George Kirkham, a Florida criminologist and former police officer who often serves as an expert witness in police litigation, said he believes Peterson has become a “scapegoat” in the wake of the massacre.

He noted that first responders changed their strategies on active shooters in the wake of the 1999 shooting at Columbine High School, where rescuers’ delayed response resulted in chaos and further bloodshed.

Nowadays, officers are told to confront shooters immediately.

“That’s a dangerous thing,” Kirkham told INSIDER. “It’s asking from men or women enormous courage. And you can’t legislate or mandate or manufacture courage. It’s either there — the commitment to duty and the honor to serve — or it’s not.”

Police escorting students out of Stoneman Douglas High School
Joe Raedle/Getty Images

The Broward County Sheriff’s Office Deputies Association did not respond to INSIDER’s request for comment on Peterson’s charges. But the union’s president, Jeff Bell, told The New York Times that prosecuting Peterson could lead to a slippery slope for other officers.

“I am worried that state attorneys and political officers can start to weaponize criminal charges against law enforcement if you don’t meet their threshold for what you do or should not do,” Bell said.

Peterson may have been ‘afraid’ to go in — but that’s hard to criminalize

Read more: Audio recordings appear to contradict the defense of the armed deputy who failed to confront the Florida shooter

Peterson has defended himself by arguing that he didn’t enter the building because he didn’t know where the gunfire was coming from, and that he thought the gunman might have been outside.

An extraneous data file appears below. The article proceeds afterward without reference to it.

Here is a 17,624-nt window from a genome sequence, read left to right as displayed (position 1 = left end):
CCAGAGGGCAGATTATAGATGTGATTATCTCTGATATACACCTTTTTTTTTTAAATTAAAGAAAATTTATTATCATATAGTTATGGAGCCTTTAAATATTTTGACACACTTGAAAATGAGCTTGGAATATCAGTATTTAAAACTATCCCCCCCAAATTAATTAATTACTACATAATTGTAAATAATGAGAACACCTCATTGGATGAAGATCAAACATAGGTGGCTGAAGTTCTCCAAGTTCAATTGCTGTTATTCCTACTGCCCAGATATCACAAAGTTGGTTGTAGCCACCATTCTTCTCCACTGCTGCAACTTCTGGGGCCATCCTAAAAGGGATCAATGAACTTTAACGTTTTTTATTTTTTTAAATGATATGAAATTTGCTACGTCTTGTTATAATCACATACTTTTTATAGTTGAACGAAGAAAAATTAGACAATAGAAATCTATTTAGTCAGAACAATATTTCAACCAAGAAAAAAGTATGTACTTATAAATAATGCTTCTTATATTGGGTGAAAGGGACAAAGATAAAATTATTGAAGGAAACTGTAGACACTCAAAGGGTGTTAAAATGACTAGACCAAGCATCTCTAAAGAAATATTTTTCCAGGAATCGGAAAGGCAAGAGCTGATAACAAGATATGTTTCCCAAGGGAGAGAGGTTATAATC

Kirkham said he doesn’t buy it. A trained officer can tell the difference between rifle shots, pistol shots, fireworks, and any number of similar sounds — and they can also tell where the gunshots are coming from.

“I believe he knew where the danger was, he knew where it was coming from, and I frankly think he was afraid. And now retrospectively he’s offering all kinds of rationalizations and explanations,” Kirkham said. “I think it’s very hard to criminalize cowardice. You can call him a coward if you want; maybe it’s an appropriate moniker for him. But it’s very hard to criminalize that.”

That’s why Kirkham thinks the only potentially viable charge for Peterson is perjury.

Kirkham said the real failure lies not so much with Peterson, but with former Broward County Sheriff Scott Israel, who only decided after the massacre to equip his deputies with AR-15 rifles. Israel was fired from his post in January 2019.

It’s no wonder Peterson may have been frightened, Kirkham said. He was going up against a gunman with a vastly superior weapon to his handgun.

“All roads, to me, lead back to the gross failure of the administrator, Scott Israel, sitting in his office somewhere saying, ‘Oh the coward should have gone in,'” Kirkham said. “These men and women out there deserve a level playing field. They deserve to have the right equipment and the right training.”